So here we are in the middle of all that: Spirit-indwelled people, living in a tangible community, persistently telling our story of our resurrection with Jesus and our future as world-redeemers by his side. We have our work cut out for us if we want to have any conversation at all.

Let me try to demonstrate how to think in a way that isn’t at one of the poles or merely disagreeing with it. Take one subject that makes Christians at odds with most structures: war. The one side might just let people decide whether being a pacifist is “right for them.” The other side might use all the power at hand to keep what is theirs, as long as they were safe and didn’t have to do anything too dangerous. I don’t think Christian peacemaking is the same thing as political pacifism, but since they always get lumped together, let’s just use the word. What is the middle way in thinking about war? – and I mean what is thinking as a Spirit-indwelled person, not just a spirit trying to escape a body or a spiritless body trying to prolong life as long as possible?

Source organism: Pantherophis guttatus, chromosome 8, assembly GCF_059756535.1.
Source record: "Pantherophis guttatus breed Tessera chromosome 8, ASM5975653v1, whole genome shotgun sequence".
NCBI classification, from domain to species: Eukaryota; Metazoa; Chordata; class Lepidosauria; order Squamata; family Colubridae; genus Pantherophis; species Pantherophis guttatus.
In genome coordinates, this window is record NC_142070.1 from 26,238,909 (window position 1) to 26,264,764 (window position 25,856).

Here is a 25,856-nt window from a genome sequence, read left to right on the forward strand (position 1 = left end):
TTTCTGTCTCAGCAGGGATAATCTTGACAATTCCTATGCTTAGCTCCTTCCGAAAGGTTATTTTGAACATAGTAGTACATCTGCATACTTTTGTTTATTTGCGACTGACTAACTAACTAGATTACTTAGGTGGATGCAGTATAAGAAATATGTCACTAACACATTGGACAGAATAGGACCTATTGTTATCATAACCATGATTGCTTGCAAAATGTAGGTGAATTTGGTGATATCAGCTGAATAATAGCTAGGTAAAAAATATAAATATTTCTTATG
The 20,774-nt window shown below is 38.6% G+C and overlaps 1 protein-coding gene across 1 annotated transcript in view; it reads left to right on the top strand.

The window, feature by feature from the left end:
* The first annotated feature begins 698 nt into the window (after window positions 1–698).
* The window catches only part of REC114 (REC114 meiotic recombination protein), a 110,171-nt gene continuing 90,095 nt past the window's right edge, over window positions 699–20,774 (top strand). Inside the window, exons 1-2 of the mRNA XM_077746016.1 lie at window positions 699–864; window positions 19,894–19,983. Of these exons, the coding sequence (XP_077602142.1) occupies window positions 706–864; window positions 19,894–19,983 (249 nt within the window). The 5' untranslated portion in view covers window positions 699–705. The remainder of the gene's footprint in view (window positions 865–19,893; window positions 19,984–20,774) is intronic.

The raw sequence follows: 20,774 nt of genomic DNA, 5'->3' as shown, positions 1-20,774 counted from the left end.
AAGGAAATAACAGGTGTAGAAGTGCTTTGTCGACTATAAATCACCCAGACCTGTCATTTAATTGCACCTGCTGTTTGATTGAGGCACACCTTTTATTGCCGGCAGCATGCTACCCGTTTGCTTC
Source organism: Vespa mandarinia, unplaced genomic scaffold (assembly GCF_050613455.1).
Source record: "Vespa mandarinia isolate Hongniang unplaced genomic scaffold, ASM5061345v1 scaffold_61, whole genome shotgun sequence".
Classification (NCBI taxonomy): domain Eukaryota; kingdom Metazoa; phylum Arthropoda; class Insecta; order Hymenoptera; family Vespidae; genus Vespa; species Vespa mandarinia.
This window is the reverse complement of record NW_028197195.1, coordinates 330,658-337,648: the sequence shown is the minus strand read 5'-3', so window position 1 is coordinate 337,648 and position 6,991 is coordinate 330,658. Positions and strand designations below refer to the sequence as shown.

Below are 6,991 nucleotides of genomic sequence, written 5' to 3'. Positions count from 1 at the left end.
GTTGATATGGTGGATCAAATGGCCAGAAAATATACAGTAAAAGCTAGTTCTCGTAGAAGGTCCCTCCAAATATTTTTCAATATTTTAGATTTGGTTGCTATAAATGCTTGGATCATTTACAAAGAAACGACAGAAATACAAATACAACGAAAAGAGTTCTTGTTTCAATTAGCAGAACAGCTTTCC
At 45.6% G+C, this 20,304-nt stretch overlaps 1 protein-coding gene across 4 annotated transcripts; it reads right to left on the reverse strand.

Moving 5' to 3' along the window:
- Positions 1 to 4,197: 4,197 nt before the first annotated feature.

To begin with: pacifist is not passive. Not being pacifist is being pacified.

That sums it up. Proactive peacemaking is a lifestyle, not a leisure-time activity. Loving others, including enemies, is a character trait, not an application of theory. I say (and I think Jesus does too) that if you are not “pacifist” you are pacified. Whether you have love in your heart only or you don’t require love of yourself at all, those choices are just more ways to be under the sway of the powers Jesus came to upend.

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I think there are at least three important reasons to think about forging a third way that is moving toward Jesus rather than getting stuck bouncing between the prevailing poles of arguments looking to make you an adherent.

There is only so much time.